FLORENCE, S.C. — It’s still hard to believe sometimes, Hartsville High linebacker Justin Abraham admitted.
The senior Red Fox captain was named to Shrine Bowl earlier this season as one of the top players in the state of South Carolina.
“It’s really something that came as a surprise to me,” Abraham said. “I was so focused on our football team that we have this year, it just kind of popped up and surprised me. ...
“I can really say it’s just God-given (ability). I never saw myself being in the position I’m in now.”
In more ways than one. At the end of his sophomore season, Abraham was used along the defensive line but was mainly playing as an offensive lineman.
During that following spring, Abraham started to fill out a little more and really came into his own, Hartsville coach Jeff Calabrese said.
“That January, we started testing him on his lateral movements and his straight-line speed and his power cleans (lifts),” Calabrese said. “And we noticed just how off the charts they started going. I think he ran a 4.5 40-yard dash, and his shuttle run was just amazing.
“And we started sitting around going, ‘Hey, we’ve got to get this kid on his feet and let him run around.’ The rest is kind of history.”
Abraham had a breakout junior campaign after finishing fourth in the Pee Dee with 116 total tackles and is well on his way to eclipsing that this season. He leads the Red Foxes with 115 tackles, 5½ sacks and 12 tackles for losses as one of the team’s defensive leaders and playmakers.
It’s a remarkable rise in a short time considering he’d never really played the position before.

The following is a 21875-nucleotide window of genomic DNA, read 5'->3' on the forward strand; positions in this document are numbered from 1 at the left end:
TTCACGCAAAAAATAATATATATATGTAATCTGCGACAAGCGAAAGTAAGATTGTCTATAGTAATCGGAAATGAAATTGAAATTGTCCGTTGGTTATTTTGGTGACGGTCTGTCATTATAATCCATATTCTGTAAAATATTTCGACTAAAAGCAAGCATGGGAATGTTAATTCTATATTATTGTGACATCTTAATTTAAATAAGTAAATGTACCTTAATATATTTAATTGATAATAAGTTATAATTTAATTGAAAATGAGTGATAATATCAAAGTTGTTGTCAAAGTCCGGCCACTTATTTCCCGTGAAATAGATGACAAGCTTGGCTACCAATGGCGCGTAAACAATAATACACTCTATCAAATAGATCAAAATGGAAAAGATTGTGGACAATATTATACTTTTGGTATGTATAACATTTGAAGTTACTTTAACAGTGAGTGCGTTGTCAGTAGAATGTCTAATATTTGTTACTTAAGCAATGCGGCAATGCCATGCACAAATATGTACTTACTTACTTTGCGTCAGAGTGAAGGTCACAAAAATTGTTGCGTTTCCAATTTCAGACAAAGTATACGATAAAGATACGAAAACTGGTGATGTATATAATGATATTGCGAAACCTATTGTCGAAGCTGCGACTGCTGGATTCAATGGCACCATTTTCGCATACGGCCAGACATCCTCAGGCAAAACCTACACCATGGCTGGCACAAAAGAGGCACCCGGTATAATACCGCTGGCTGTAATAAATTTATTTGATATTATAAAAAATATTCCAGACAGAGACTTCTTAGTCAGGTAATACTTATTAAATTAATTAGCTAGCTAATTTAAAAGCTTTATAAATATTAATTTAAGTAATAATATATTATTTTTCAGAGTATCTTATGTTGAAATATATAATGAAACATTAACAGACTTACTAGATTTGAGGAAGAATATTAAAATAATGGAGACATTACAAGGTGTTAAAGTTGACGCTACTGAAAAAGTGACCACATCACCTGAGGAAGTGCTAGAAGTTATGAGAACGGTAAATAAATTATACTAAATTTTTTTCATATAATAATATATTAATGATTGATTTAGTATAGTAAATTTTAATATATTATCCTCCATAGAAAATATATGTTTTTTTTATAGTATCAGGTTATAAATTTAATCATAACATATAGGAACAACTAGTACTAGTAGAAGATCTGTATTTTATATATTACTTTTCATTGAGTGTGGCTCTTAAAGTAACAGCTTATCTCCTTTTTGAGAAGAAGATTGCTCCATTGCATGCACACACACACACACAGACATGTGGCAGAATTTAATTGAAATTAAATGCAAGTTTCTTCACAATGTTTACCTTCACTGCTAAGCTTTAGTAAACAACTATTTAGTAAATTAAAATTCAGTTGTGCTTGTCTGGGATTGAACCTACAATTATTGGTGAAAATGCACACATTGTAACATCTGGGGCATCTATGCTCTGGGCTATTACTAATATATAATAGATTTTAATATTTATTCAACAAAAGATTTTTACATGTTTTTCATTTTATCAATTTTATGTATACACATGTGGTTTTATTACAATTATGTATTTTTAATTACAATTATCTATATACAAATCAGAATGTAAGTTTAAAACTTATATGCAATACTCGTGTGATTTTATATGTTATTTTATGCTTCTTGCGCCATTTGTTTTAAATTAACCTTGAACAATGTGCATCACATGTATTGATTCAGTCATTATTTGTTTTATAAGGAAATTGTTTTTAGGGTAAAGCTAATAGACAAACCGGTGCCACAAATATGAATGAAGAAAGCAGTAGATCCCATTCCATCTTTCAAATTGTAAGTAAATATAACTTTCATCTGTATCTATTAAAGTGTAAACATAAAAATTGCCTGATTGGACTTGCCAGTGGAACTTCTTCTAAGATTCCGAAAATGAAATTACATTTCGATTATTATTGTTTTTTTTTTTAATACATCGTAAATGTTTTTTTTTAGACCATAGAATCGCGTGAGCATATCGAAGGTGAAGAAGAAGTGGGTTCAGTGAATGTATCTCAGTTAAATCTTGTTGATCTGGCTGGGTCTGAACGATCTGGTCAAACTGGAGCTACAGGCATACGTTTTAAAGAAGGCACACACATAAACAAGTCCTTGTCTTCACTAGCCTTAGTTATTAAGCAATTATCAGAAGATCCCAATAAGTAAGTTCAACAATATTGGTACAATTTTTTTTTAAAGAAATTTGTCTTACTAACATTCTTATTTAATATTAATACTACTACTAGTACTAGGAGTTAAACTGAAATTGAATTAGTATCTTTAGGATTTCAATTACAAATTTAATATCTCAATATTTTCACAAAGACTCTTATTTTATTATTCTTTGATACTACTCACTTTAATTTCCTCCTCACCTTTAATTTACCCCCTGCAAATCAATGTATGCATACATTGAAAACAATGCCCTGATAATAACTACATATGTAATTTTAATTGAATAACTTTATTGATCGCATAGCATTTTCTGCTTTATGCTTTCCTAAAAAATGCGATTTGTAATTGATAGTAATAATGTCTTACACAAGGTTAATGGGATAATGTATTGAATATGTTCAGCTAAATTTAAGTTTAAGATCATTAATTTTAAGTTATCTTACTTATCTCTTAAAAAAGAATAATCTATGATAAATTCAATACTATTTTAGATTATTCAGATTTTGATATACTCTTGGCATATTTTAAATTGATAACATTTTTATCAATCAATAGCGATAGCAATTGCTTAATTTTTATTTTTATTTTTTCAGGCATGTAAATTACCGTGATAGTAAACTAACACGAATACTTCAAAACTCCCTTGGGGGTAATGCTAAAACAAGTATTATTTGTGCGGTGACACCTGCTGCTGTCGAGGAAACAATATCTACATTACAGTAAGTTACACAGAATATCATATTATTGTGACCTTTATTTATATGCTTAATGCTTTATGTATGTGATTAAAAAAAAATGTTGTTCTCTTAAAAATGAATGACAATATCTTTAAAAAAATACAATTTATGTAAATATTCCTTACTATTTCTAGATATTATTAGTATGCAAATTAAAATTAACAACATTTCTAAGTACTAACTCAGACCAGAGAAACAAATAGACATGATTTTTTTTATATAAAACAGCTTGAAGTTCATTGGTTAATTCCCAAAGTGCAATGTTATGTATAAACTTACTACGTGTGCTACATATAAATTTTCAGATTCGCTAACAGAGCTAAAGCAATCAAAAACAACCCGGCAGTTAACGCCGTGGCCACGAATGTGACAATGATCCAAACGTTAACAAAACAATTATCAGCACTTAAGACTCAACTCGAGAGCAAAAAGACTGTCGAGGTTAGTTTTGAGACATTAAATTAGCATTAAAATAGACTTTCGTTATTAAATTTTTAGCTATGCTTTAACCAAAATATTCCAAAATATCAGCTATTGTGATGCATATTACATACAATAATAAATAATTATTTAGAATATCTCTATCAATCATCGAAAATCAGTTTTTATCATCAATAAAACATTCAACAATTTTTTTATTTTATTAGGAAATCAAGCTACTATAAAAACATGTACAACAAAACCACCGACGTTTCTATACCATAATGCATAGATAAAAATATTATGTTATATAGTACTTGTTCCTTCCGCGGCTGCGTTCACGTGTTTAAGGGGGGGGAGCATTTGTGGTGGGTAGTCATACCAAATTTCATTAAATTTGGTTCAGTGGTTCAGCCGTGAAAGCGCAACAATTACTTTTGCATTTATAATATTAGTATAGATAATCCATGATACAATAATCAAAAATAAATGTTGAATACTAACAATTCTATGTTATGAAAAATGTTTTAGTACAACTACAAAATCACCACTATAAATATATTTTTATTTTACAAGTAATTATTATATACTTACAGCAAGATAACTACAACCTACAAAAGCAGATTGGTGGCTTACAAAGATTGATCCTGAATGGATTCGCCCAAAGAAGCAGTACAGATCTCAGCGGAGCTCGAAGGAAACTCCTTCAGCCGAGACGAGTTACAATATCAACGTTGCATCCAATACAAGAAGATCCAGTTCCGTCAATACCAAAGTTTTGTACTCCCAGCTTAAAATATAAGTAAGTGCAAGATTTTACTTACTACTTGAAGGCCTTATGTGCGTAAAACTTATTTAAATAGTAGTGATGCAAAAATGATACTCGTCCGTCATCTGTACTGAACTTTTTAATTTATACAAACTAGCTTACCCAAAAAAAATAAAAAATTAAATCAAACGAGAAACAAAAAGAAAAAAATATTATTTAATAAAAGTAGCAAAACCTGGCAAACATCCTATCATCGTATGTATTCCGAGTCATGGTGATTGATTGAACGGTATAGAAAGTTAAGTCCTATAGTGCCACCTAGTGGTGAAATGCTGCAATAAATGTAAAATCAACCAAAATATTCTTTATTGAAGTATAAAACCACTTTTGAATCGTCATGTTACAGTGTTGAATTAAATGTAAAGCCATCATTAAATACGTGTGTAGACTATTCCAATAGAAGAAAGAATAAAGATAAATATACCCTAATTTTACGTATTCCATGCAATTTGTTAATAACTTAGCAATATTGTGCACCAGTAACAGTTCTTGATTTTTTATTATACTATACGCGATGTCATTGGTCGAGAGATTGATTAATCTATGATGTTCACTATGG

“It was like learning to play football all over again,” Abraham said. “It was about learning reads, knowing where my eyes needed to be, getting my feet under me and knowing how to get from point A to point B and not being clumsy.
“I had to jump on the train pretty fast.”
Abraham credits former Hartsville middle linebacker Montrez Williams with helping him learn a great deal about the position and getting comfortable in his new role quickly.
“I give him a lot of props for what I know now,” Abraham said. “He taught me the mentality and the mindset I needed to how to read a guard to hitting people. He taught me how to be a linebacker from both the mental standpoint and the physical standpoint.”
Moving from offensive guard to linebacker helped in that transition as well, Abraham said, as he was a little more familiar with what that position was supposed to do looking at it from the other side.
“You’ve got to make that first step and that read,” he said. “Once it clicked, it stayed in.”
It was a process that came very naturally, Calabrese said, and starting pretty much in spring practices before his junior season.
“He was like a sponge soaking everything up,” the Red Fox coach said. “He kept getting a little better and a little better every day, and finally it was just very natural to him. ...
“Any time you take a great kid that wants to get better and shows up and has a great attitude, it’s not that hard. He was able to make a huge impact last year, and that’s continued this year.”
Now Abraham hopes to help lead the young Red Foxes on another strong playoff run, starting at 7:30 p.m. Friday against South Aiken in Kelleytown Stadium. The Red Foxes (7-3) are riding a four-game winning streak with big victories over Marlboro County, Wilson and North Myrtle Beach during that stretch.
“Our team is starting to see what it’s capable of doing,” he said. “That gives us a lot of hope and faith going forward.”